Particulars:  This course, offered every 3 or 4 semesters, is designed to (1) introduce students to the history and philosophy of science as it applies to the social, psychological, and brain sciences, (2) provide an overview of different types of disciplinary and methodological approaches to the study of mind, brain, and culture, and (3) highlight how exemplary research using approaches from different levels of analysis either converge or not but, in either case, provide  insights not readily gleaned from pursuing a single disciplinary perspective.  This semester’s focus will be on the multidisciplinary study of religiosity and religious systems.

This course is required for students seeking the Graduate Certificate in Mind, Brain, and Culture, however enrollment in the course is not confined to such students.   Other students are also welcome to enroll.  Certificate Program students are encouraged to complete this course prior to completion of electives when feasible.  All enrolled students will write a paper and take responsibility for facilitating the discussion of at least one reading. 

MBC 600: Research Group Seminar

TBA
PAIS 464


Dietrich Stout, PhD 

Center for Mind, Brain, and Culture

Content: This is a one-credit course that meets monthly to discuss research topics and readings from a multidisciplinary perspective. Students will have the opportunity to nominate topics and readings and/or guest speakers. Students are required to complete two semesters of MBC 600, and may enroll in any two semesters prior to graduation. 

Particulars: Day and time will be determined by consensus in early January.

MBC 797: Directed Reading and Research 

VARIES

Content: This is a variable-credit course that allows student pursuing the certificate in Mind, Brain, and Culture to engage in directed research and reading relevant to their course of study. 

Particulars: Permission is required for enrollment.

SPRING 2016

MBC 600: Research Group Seminar

Robert N. McCauley, PhD
Lynne C. Nygaard, PhD 

Center for Mind, Brain, and Culture

Content: This is a one-credit course that meets monthly to discuss research topics and readings from a multidisciplinary perspective. Students will have the opportunity to nominate topics and readings and/or guest speakers. Students are required to complete two semesters of MBC 600, and may enroll in any two semesters prior to graduation. 

Particulars: Day and time will be determined by consensus in mid-January.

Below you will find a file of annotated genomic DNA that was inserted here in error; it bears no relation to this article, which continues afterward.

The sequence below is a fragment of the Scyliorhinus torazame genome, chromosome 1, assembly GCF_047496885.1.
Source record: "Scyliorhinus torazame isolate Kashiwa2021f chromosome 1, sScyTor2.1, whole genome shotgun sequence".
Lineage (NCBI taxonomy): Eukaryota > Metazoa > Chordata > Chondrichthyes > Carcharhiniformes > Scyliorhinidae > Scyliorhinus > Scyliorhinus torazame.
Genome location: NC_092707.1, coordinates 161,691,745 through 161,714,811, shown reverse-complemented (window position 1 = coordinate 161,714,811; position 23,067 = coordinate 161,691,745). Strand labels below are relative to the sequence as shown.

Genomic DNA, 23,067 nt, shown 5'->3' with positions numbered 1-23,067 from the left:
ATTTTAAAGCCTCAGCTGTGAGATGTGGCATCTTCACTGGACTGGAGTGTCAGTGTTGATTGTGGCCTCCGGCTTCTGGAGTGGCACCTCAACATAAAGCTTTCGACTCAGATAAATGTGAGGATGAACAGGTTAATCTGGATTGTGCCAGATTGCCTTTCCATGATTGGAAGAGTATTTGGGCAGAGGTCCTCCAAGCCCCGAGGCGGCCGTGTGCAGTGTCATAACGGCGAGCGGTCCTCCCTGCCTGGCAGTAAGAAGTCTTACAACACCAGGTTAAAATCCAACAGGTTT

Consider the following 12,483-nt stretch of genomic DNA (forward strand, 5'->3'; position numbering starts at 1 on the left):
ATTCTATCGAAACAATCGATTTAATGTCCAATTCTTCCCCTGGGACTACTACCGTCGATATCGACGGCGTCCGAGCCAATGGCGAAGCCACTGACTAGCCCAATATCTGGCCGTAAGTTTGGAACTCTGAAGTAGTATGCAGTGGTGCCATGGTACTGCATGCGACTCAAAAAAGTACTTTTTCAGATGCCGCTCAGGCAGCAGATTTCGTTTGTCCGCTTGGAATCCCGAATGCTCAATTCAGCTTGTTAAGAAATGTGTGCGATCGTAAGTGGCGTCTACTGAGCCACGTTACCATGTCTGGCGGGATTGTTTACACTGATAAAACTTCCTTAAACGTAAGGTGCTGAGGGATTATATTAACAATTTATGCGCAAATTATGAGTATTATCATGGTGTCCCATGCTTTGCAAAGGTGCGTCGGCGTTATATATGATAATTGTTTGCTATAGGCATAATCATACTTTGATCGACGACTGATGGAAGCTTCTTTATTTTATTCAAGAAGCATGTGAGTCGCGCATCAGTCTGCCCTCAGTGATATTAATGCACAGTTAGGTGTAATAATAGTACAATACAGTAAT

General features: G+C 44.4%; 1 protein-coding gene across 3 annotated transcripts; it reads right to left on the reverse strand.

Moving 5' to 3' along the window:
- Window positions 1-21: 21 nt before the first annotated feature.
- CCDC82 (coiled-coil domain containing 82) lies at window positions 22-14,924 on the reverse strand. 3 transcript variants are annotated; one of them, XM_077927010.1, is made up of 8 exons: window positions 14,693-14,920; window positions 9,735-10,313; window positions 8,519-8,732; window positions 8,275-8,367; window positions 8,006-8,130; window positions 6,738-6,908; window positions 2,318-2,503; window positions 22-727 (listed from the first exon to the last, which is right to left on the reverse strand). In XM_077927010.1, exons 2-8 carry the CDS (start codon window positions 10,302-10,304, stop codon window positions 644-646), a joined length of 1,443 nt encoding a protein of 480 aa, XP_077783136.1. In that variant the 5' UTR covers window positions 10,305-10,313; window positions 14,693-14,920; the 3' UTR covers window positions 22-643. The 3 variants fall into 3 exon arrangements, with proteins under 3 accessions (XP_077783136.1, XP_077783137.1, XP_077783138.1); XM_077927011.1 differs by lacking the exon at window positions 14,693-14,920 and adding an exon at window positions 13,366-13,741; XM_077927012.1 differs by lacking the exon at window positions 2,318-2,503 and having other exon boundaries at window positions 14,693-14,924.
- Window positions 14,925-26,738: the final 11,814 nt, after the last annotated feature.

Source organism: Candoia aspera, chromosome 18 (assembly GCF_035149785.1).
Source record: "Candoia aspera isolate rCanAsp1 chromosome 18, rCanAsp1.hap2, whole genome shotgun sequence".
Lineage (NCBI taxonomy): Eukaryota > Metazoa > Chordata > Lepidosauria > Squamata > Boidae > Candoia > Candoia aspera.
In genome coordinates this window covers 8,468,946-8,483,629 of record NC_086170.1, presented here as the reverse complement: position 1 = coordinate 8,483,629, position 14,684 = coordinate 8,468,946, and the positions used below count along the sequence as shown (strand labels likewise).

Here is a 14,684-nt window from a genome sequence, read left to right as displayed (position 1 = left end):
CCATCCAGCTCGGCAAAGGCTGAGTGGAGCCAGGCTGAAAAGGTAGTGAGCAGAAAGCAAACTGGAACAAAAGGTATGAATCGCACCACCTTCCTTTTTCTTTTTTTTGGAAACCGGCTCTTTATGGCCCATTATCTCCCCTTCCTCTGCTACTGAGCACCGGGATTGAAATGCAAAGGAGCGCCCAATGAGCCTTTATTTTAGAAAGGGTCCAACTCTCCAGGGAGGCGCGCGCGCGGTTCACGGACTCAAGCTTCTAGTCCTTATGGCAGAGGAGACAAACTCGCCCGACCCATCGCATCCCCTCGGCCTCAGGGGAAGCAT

MBC 700: Music, Mind, and Emotions

Richard Patterson, PhD 
Don Saliers, PhD

Content: Why is musical experience so valuable in human life—emotionally, socially, spiritually and even evolutionarily? Drawing on resources in psychology, philosophy, neuroscience and religion, this course identities and explores multiple factors that shape our experiences of music, with attention to neural and material underpinnings. Specific questions will include: What is emotion and are there"aesthetic" emotions? How does music arouse and/or express emotion? What role does music play in religious and spiritual desire and practice? How is music related to language and especially to poetry—rhythmic, prosodic and syntactic features of spoken language? Is music a cultural innovation or an evolutionary adaptation?

Texts: A. Patel, Language and the Brain; J. Robinson, Deeper than Reason: Emotion and Its Role in Literature, Music and Art; and significant essays and articles

Particulars: A distinctive feature of the course will be live sessions of musical performances (including Emory's Vega String Quartet), and special lectures by Aniruddh Patel and Jenefer Robinson.

Open to undergraduate and graduate students by permission of the instructor(s).

MBC 797: Directed Reading and Research 

VARIES

Content: This is a variable-credit course that allows student pursuing the certificate in Mind, Brain, and Culture to engage in directed research and reading relevant to their course of study. 

Particulars: Permission is required for enrollment.

FALL 2015

MBC 600: Research Group Seminar

TBA
PAIS 464


Robert N. McCauley, PhD
Lynne C. Nygaard, PhD 

Center for Mind, Brain, and Culture

Content: This is a one-credit course that meets monthly to discuss research topics and readings from a multidisciplinary perspective. Students will have the opportunity to nominate topics and readings and/or guest speakers. Students are required to complete two semesters of MBC 600, and may enroll in any two semesters prior to graduation. 

Particulars: Day and time will be determined by consensus in mid-January.

MBC 797: Directed Reading and Research 

VARIES

Content: This is a variable-credit course that allows student pursuing the certificate in Mind, Brain, and Culture to engage in directed research and reading relevant to their course of study. 

Particulars: Permission is required for enrollment.

SPRING 2015

MBC 600: Research Group Seminar

TBA
PAIS 464


Robert N. McCauley, PhD
Lynne C. Nygaard, PhD 

Center for Mind, Brain, and Culture

Content: This is a one-credit course that meets monthly to discuss research topics and readings from a multidisciplinary perspective. Students will have the opportunity to nominate topics and readings and/or guest speakers. Students are required to complete two semesters of MBC 600, and may enroll in any two semesters prior to graduation. 

Particulars: Day and time will be determined by consensus in mid-January.

FALL 2014

MBC 501: Core Course in Multi-disciplinary Approaches to Mind, Brain, and Culture

Tuesdays 1:00 pm - 4:00 pm 
PAIS 464

Robert N. McCauley, PhD
Center for Mind, Brain, and Culture

Content: This course, offered every other fall, is designed to (1) introduce students to the history and philosophy of science as it applies to the social, psychological, and brain sciences, (2) provide an overview of different types of disciplinary and methodological approaches to the study of mind, brain, and culture, and (3) highlight how exemplary research using approaches from different levels of analysis converge to provide synthesis and insights not readily gleaned from examining a single disciplinary perspective.